Simply put, do you know what tools you train in your forms? Can you take advantage of the technical solutions, the mobility options?Can you switch while training, between working with pressure and responding on mere impulse?Are you capable to respond instantly and complete?Move from linear to circular to spiral to lifting to ‘hooking’ punchesUnderneath or above?Defensive or offensive?Vertical and horizontal and diagonal Fak-Saus? From the ground up and over the top?Sliding actions?Folding whole-body motions?Pulling and pushing scenarios?The preceding are only a few questions, thoughts, training possibilities.And it is OK to have a different opinion and viewpoint. Many forget that all martial arts are man-made. They weren’t handed down from somewhere while singing a lovely hymn.That also doesn’t mean that all solutions are right.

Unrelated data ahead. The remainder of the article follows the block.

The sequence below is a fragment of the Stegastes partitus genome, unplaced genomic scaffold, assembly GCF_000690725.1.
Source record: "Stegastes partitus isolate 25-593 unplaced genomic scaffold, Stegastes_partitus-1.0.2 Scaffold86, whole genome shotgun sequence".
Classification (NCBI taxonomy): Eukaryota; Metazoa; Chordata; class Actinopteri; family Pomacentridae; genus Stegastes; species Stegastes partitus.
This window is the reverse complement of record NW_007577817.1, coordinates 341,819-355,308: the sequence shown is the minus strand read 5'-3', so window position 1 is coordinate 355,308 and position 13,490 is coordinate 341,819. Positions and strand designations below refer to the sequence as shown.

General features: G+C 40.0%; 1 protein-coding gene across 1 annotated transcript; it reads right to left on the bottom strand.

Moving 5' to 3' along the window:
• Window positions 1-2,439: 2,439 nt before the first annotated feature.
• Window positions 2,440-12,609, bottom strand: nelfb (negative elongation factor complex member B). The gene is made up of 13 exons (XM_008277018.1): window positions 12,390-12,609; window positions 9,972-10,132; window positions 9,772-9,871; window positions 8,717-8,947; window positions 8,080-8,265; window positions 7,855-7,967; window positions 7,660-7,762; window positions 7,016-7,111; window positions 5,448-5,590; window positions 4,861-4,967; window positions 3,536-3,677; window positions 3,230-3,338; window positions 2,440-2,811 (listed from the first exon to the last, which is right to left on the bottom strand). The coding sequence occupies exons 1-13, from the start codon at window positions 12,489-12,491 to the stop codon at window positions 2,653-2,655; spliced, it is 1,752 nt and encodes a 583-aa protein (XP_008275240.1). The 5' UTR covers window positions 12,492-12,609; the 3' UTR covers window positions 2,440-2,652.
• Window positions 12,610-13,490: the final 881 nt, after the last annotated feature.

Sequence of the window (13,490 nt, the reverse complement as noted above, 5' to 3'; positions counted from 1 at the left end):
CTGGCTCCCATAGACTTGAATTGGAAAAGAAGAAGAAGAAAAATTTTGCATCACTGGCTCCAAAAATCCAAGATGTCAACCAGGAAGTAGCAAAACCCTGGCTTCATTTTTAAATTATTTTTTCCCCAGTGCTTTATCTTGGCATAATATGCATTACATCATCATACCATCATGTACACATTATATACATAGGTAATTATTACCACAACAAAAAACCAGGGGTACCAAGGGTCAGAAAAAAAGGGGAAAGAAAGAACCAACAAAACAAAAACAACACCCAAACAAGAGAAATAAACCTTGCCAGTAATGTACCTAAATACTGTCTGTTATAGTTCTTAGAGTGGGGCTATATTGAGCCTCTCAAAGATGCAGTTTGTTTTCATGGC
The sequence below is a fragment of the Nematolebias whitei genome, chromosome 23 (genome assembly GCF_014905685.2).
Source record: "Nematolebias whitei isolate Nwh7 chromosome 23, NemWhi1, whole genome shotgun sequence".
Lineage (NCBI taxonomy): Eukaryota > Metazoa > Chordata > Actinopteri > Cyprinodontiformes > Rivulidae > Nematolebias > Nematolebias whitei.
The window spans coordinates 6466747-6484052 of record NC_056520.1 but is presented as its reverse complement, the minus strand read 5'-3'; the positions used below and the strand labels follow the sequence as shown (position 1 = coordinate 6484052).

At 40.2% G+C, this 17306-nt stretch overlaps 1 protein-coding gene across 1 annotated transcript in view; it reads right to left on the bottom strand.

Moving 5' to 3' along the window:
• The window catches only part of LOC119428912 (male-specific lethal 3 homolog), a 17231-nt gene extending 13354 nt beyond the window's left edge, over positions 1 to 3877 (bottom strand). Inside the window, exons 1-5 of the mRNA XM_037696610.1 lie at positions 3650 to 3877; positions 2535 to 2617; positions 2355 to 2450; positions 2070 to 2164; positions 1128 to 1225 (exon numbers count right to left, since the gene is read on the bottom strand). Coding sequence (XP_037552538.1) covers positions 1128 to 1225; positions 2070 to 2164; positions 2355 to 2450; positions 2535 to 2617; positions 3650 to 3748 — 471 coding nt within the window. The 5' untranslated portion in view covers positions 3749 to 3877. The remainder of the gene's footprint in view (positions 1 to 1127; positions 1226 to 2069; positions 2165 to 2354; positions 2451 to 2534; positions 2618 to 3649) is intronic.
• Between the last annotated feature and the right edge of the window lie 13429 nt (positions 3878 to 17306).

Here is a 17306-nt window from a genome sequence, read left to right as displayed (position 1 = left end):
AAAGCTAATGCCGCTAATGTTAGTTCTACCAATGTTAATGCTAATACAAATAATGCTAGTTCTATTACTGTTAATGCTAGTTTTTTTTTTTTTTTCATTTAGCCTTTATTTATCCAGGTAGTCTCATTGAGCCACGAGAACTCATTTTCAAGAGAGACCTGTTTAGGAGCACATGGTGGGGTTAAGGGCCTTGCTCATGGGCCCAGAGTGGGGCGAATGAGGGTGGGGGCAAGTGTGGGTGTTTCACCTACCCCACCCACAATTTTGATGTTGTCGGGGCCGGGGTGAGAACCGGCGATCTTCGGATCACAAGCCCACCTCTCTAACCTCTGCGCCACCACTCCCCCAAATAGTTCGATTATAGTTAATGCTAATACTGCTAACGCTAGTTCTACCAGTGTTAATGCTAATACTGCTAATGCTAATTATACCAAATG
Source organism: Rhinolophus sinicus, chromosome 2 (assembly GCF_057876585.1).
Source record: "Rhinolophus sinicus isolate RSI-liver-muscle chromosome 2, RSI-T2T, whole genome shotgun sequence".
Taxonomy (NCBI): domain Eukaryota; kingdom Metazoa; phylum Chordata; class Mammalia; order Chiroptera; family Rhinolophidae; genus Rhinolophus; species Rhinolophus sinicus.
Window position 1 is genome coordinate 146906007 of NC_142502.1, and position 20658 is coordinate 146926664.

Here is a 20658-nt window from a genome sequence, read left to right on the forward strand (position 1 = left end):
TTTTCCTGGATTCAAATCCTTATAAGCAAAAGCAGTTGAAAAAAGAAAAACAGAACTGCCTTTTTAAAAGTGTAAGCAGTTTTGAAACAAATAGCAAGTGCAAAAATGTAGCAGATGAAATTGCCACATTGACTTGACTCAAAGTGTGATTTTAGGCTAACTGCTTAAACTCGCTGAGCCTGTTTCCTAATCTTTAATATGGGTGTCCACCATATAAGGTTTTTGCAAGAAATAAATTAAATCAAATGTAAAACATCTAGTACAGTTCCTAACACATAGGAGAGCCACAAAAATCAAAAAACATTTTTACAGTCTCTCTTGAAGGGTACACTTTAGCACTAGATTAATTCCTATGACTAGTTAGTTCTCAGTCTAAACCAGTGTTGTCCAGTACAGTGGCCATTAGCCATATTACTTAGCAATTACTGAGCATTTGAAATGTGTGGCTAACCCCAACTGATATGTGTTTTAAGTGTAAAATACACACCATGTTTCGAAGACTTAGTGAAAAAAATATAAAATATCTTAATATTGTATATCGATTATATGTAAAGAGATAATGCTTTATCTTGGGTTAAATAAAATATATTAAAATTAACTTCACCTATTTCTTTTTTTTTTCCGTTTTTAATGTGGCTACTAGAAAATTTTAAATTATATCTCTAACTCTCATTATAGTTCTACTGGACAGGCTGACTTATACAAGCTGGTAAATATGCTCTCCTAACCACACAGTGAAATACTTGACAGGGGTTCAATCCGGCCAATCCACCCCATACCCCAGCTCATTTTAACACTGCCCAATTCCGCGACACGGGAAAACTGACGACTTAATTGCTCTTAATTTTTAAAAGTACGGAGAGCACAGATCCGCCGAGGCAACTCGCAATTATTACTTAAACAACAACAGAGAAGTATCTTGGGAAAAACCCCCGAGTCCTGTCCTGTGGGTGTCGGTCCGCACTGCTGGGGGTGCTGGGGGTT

The idea of the weapons chambers is a visualization tool, a teaching and training tool. No more, no less. It helps to explain technical recommendations. Switch easily between wave-like palm-strikes, whiplash-like Fak-Saus, thrusting or piercing punches.
Then the evolution from movement (techniques) to motion (moving in the moment) will have a better basis.
Instructors don’t forget, some “only” want to learn to defend themselves. Others yes, want to explore the martial ART of Wing Tsun Kung Fu with all of its facets.